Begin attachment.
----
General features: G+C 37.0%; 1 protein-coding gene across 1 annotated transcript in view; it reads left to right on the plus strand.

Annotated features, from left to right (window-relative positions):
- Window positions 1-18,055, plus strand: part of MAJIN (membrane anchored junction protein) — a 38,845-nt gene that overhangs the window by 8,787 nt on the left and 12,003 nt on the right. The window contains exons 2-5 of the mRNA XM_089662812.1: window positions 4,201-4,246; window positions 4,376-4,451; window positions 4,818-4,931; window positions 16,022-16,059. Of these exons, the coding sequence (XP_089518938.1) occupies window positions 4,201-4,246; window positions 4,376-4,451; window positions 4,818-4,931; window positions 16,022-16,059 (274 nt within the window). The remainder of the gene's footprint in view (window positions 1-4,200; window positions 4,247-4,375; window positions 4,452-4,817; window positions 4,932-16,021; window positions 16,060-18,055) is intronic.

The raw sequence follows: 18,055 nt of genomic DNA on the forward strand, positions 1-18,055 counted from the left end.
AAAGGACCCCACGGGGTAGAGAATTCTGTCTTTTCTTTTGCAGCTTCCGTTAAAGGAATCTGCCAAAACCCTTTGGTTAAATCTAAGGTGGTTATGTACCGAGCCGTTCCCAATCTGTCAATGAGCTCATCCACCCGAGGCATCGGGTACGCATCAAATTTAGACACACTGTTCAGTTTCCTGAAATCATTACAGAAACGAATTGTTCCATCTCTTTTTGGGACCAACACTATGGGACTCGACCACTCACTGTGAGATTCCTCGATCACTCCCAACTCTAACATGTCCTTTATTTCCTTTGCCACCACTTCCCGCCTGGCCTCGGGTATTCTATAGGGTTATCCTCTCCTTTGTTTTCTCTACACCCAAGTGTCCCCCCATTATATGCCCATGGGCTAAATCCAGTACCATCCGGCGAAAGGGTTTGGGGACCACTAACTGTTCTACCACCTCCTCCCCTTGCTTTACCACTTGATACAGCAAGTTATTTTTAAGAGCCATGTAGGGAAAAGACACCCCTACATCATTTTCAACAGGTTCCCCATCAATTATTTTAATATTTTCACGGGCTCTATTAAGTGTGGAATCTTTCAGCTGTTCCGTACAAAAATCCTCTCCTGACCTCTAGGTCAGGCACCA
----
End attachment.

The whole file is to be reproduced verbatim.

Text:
General features: G+C 37.0%; 1 protein-coding gene across 1 annotated transcript in view; it reads left to right on the plus strand.

Annotated features, from left to right (window-relative positions):
- Window positions 1-18,055, plus strand: part of MAJIN (membrane anchored junction protein) — a 38,845-nt gene that overhangs the window by 8,787 nt on the left and 12,003 nt on the right. The window contains exons 2-5 of the mRNA XM_089662812.1: window positions 4,201-4,246; window positions 4,376-4,451; window positions 4,818-4,931; window positions 16,022-16,059. Of these exons, the coding sequence (XP_089518938.1) occupies window positions 4,201-4,246; window positions 4,376-4,451; window positions 4,818-4,931; window positions 16,022-16,059 (274 nt within the window). The remainder of the gene's footprint in view (window positions 1-4,200; window positions 4,247-4,375; window positions 4,452-4,817; window positions 4,932-16,021; window positions 16,060-18,055) is intronic.

The raw sequence follows: 18,055 nt of genomic DNA on the forward strand, positions 1-18,055 counted from the left end.
AAAGGACCCCACGGGGTAGAGAATTCTGTCTTTTCTTTTGCAGCTTCCGTTAAAGGAATCTGCCAAAACCCTTTGGTTAAATCTAAGGTGGTTATGTACCGAGCCGTTCCCAATCTGTCAATGAGCTCATCCACCCGAGGCATCGGGTACGCATCAAATTTAGACACACTGTTCAGTTTCCTGAAATCATTACAGAAACGAATTGTTCCATCTCTTTTTGGGACCAACACTATGGGACTCGACCACTCACTGTGAGATTCCTCGATCACTCCCAACTCTAACATGTCCTTTATTTCCTTTGCCACCACTTCCCGCCTGGCCTCGGGTATTCTATAGGGTTATCCTCTCCTTTGTTTTCTCTACACCCAAGTGTCCCCCCATTATATGCCCATGGGCTAAATCCAGTACCATCCGGCGAAAGGGTTTGGGGACCACTAACTGTTCTACCACCTCCTCCCCTTGCTTTACCACTTGATACAGCAAGTTATTTTTAAGAGCCATGTAGGGAAAAGACACCCCTACATCATTTTCAACAGGTTCCCCATCAATTATTTTAATATTTTCACGGGCTCTATTAAGTGTGGAATCTTTCAGCTGTTCCGTACAAAAATCCTCTCCTGACCTCTAGGTCAGGCACCA